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The Qualtern Medical Association yesterday condemned the fashionable practice of head balancing, a cosmetic procedure which involves clamping the head in metal braces in an attempt to even out asymmetries of the cranium.


In medical terminology the technique is known as cranial point-pressure realignment (CPPR).  It has been used by doctors for centuries to improve the appearance of people born with deformities of the head, but its reputation became tarnished during the Vooga Persecutions of the last century.  Rectist doctors used the technique on Vooga prisoners, in attempts to ‘cure’ them of their supposed racial defects, by flattening out the low bumps on either side of the forehead which are a unique characteristic of the Vooga people.  Even more shocking is the statistic that, at the height of the Persecutions, the practice was mainly being carried out by the Vooga themselves, as many tried to escape the Rectist terror by turning to backstreet head clampers in the hope of disguising their Vooga heritage.


But now CPPR is making a comeback, under the new name of head balancing.  Dr Reda Fluster, head therapist at the Prestix Symmetry Clinic, explains:  ‘Everyone wants to look their best, and it’s scientific fact that symmetrical faces are more attractive.  But no one is born 100% symmetrical, which is where our technology comes in.  I want to emphasise that what we do here is not CPPR, which is an outdated procedure involving heavy clamps and severe discomfort.  Our modern head balancing equipment uses lightweight materials and computer controlled sensors and pads to gently apply and release pressure.  Some of our patients have even described the experience as pleasant, and all have been delighted with the results.  And it’s worth bearing in mind that minor asymmetries can’t be detected by the naked eye, but are sensed by the brain at a subconscious level.  So even if you think your face isn’t squint, it probably is, and you would benefit from a course of head balancing therapy.’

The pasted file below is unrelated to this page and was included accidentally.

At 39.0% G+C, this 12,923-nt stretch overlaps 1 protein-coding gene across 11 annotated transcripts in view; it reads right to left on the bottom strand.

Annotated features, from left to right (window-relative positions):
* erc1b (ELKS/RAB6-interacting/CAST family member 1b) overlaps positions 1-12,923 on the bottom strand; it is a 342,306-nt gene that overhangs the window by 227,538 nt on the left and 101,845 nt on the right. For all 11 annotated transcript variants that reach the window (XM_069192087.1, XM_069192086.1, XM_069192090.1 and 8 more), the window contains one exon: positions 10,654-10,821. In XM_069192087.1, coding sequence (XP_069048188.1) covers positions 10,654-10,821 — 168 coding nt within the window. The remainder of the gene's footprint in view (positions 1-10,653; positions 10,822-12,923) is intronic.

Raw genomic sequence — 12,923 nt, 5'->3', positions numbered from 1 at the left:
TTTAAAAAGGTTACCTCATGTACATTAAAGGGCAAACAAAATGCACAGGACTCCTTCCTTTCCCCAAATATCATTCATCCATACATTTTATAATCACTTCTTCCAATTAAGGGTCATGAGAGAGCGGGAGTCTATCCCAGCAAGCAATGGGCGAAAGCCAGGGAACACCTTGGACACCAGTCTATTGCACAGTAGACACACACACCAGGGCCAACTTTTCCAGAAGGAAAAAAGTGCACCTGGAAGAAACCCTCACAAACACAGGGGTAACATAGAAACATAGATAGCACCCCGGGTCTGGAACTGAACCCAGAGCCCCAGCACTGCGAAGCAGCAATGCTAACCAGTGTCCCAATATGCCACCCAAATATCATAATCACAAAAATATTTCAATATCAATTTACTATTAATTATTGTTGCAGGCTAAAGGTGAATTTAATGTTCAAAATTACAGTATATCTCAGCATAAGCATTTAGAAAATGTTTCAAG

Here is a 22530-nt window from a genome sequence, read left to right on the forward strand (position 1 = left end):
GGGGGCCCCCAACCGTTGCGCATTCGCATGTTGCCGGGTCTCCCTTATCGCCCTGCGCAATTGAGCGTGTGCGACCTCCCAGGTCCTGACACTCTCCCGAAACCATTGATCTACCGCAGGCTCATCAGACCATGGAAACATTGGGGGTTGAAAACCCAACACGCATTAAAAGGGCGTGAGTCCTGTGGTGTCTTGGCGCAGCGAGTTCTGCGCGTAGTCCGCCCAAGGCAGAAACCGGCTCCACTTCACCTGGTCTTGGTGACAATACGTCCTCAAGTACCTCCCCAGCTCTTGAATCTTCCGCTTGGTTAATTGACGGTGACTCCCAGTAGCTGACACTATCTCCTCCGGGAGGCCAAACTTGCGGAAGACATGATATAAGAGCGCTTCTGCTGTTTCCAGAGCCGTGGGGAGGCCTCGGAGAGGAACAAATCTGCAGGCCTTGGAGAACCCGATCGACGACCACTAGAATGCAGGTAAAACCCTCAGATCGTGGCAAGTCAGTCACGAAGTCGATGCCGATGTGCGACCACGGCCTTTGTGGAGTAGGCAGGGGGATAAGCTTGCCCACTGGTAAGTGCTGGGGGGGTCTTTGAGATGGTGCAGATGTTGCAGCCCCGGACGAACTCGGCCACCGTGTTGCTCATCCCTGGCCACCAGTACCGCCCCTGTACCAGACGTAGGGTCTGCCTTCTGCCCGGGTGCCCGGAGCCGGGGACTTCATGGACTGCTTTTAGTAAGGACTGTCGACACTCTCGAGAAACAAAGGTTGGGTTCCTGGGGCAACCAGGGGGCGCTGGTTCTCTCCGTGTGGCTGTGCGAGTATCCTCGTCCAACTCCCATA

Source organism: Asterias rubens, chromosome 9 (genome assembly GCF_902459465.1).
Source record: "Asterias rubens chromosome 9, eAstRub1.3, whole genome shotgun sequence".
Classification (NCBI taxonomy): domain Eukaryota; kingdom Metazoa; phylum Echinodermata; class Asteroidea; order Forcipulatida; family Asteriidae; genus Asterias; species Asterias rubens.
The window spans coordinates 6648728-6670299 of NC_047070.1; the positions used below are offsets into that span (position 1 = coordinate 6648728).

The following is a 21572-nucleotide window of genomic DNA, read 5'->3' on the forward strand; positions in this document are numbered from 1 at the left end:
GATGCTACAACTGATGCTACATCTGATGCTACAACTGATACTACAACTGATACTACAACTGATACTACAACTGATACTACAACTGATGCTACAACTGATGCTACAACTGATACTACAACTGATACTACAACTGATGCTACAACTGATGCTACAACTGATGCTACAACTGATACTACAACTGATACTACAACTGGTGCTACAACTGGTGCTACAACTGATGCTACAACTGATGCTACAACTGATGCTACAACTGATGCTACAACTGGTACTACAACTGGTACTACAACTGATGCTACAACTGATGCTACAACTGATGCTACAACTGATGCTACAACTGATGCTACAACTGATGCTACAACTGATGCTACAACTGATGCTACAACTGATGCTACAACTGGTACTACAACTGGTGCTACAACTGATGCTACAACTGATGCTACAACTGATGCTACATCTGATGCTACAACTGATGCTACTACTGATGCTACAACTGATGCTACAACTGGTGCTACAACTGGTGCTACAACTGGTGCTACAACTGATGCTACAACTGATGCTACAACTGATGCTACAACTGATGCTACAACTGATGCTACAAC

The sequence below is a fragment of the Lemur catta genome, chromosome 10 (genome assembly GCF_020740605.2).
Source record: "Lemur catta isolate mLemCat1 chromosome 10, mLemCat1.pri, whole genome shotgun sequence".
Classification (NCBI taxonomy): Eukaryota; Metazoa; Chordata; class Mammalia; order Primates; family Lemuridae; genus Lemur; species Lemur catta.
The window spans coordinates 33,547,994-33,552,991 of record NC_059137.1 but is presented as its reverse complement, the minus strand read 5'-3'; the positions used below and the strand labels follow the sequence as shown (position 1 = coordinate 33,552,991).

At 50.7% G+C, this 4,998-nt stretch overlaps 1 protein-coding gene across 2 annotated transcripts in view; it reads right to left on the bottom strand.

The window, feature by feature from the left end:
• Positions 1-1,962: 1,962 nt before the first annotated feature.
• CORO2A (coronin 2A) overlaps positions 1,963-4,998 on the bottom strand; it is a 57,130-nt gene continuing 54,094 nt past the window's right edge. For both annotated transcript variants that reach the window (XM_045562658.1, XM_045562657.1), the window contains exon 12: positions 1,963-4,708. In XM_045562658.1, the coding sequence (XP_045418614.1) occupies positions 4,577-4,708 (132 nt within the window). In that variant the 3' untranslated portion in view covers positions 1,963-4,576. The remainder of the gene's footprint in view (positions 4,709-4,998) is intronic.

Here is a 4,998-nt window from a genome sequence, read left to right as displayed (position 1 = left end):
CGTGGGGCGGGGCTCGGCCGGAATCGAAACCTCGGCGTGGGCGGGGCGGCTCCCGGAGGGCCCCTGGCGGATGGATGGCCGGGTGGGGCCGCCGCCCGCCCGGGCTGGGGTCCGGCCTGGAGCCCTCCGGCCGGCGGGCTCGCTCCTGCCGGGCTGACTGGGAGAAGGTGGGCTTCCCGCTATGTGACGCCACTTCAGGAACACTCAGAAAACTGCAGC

But QMA president Dr Klune Quaser sounded a more cautious note.  ‘The problem isn’t Reda Fluster and her latest clinic fad.  She’s got more business sense than to injure her paying customers – and in any case I don’t have any money left to defend another of her defamation actions.  The problem is that this craze has created a demand for cosmetic CPPR amongst ordinary people who can’t afford professional treatment.  So what we’re seeing is a developing market for home CPPR equipment, which are often little more than hastily-adapted versions of home improvement vices and clamps.  Indeed, we’re seeing a rise in hospital admissions of people who have injured themselves by putting their heads in vices or going to sleep with clamps attached to their heads.  The public should be warned that such practices can result in a range of ailments including headaches, nausea, blackouts, encephalous bleeding, cranial fracture and even death.’


But despite the QMA’s warnings, public enthusiasm for head balancing appears undimmed.  Our reporter visited the Smixton branch of Tools ‘n Home yesterday, and found them doing a brisk trade in head balancing kits.  ‘Our best seller is the TuffBuild SureSymmetry Deluxe,’ said manager Tump Furmile.  ‘It’s flying off the shelves.’


Customer Lobella May Tobean was undeterred when our reporter told her of the QMA statement.  ‘There are risks with any medical procedure,’ she said.  ‘I know people will think I’m vain, but really it’s about self respect and just wanting to be the best that I can.  Dreffa Slanger has had her head balanced, and she’s my role model.”

QMA criticises head-clamping craze